Expert: Rash of embezzlement cases may stem from 'me' society

A veritable parade of accused embezzlers has shuffled through the courtrooms of South Mississippi in recent months.

One crime involved women who, over a period of many years, siphoned millions from the bank accounts of trusting senior citizens. And hundreds of thousands of dollars have turned up missing from Jackson County coffers.

Embezzlers fit no specific profile, experts say, but the crime always flows from what they call the "fraud triangle" — opportunity, pressure and rationalization.

"If you have all these, you have the propensity for embezzlement," said Stephen Pedneault, owner of Forensic Accounting Services in Connecticut and a forensic accountant for the past 23 years. The pressure can be from unpaid bills or, more likely, a sense of entitlement many Americans seem to feel more acutely as conspicuous consumption pervades our culture.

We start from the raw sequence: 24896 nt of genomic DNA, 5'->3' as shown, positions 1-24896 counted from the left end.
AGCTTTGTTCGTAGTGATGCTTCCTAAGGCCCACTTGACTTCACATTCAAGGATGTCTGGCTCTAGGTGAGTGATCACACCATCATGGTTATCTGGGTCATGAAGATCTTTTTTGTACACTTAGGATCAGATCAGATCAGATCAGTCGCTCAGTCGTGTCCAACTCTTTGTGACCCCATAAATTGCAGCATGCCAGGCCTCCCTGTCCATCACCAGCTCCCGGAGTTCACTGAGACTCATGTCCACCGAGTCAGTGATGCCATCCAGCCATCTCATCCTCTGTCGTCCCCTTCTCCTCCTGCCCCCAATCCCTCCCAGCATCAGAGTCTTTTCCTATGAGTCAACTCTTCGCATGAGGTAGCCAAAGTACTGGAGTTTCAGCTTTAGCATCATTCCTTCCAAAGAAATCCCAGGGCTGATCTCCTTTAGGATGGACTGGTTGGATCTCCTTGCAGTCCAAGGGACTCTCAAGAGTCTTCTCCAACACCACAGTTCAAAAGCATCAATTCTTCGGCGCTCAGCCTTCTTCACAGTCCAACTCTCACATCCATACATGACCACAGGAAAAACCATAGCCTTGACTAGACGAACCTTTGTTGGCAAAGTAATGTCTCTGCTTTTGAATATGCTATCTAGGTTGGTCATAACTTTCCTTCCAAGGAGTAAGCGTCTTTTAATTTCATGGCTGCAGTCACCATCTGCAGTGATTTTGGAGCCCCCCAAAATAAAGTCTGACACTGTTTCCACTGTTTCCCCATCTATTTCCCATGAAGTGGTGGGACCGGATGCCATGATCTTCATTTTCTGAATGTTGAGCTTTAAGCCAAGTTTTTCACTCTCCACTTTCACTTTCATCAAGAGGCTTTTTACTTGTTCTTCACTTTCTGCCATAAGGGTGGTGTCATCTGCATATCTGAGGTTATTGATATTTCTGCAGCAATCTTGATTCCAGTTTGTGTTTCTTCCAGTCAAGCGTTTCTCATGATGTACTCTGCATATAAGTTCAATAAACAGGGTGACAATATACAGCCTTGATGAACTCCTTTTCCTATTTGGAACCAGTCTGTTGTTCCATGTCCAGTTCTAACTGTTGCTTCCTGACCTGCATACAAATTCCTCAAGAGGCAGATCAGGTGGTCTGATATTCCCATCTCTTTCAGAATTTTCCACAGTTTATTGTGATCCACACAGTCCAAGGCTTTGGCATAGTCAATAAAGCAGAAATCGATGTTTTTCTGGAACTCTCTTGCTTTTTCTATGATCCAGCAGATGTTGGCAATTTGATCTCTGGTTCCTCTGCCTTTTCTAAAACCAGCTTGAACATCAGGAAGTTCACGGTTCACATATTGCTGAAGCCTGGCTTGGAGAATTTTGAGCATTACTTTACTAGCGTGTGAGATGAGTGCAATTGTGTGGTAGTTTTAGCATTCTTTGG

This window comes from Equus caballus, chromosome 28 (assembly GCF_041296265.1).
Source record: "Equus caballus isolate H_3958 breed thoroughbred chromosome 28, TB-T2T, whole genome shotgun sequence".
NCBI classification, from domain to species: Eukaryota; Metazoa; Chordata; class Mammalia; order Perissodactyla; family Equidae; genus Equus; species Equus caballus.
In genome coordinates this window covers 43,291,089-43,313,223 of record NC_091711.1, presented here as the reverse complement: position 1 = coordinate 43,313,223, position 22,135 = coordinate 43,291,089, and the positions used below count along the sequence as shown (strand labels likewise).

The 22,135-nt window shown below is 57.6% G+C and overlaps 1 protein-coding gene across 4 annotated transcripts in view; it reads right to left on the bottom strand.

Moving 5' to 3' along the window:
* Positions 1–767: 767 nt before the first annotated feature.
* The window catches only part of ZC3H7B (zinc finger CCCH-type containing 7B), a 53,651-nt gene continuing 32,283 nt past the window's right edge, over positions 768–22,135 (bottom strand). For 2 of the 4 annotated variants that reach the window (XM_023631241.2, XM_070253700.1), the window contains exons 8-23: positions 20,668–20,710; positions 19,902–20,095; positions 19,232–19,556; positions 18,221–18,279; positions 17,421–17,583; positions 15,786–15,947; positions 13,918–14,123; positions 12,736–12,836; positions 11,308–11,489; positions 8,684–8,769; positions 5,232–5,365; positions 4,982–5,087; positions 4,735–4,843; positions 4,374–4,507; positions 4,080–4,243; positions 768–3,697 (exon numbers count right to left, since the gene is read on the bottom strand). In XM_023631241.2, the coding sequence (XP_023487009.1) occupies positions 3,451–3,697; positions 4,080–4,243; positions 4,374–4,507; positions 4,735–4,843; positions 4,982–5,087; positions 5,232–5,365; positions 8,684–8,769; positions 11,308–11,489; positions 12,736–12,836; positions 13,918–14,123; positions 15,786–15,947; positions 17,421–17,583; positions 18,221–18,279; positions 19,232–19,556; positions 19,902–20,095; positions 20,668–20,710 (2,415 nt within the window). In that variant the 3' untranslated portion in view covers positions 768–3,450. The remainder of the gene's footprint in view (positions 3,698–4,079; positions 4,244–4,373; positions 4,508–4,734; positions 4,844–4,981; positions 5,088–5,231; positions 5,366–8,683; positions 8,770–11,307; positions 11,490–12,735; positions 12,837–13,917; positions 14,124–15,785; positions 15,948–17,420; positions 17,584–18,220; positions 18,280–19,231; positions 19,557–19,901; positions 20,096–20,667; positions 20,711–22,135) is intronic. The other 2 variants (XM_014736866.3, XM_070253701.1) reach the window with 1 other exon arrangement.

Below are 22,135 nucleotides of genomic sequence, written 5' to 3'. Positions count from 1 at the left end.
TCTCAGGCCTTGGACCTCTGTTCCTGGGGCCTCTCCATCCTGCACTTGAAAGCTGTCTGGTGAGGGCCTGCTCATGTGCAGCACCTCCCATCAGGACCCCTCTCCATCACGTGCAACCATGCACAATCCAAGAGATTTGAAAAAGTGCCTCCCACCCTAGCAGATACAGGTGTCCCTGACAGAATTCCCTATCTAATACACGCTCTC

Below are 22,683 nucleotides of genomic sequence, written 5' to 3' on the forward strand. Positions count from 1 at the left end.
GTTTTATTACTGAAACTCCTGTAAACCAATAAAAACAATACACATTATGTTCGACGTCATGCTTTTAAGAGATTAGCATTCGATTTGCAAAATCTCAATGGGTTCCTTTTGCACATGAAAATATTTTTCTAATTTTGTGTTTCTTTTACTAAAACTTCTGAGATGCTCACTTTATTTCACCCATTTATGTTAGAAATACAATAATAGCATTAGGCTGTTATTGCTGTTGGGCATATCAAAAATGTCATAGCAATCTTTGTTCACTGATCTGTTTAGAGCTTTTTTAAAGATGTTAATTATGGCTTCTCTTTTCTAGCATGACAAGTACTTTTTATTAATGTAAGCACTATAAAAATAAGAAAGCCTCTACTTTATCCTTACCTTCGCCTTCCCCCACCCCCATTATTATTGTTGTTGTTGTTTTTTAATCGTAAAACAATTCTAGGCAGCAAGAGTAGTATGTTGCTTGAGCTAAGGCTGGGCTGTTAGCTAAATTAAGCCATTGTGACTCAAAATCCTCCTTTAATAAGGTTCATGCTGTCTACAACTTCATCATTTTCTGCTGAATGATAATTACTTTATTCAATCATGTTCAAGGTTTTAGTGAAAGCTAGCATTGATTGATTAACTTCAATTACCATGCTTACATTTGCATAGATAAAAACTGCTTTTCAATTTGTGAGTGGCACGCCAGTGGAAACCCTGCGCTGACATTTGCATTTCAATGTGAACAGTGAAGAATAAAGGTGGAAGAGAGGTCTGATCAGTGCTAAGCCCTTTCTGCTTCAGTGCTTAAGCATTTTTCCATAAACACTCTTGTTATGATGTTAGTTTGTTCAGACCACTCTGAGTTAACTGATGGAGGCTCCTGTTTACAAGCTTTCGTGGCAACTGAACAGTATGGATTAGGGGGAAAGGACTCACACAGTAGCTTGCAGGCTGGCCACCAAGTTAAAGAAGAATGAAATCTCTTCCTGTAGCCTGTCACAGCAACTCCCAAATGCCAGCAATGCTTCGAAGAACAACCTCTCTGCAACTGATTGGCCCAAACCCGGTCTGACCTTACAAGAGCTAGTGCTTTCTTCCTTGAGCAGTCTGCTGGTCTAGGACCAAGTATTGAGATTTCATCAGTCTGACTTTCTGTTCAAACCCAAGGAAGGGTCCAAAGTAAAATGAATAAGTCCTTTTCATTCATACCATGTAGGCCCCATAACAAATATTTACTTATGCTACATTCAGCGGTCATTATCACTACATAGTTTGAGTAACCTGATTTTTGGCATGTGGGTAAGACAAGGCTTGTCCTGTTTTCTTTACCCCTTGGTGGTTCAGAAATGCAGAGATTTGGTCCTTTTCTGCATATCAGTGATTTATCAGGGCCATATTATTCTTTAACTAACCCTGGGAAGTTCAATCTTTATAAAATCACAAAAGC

“I would put the Big E before anything else,” Pedneault said. “They want the bigger house, they want the better vacations, they want the better lifestyle. They all think they’ll never get caught. They all think they’re smarter.

“‘A day’s pay for a hard day’s work’ — that doesn’t mean anything anymore. People are out to get what they can. I see it all the time. It’s a me society: ‘I’m going to get what’s due me.’ At what cost?”

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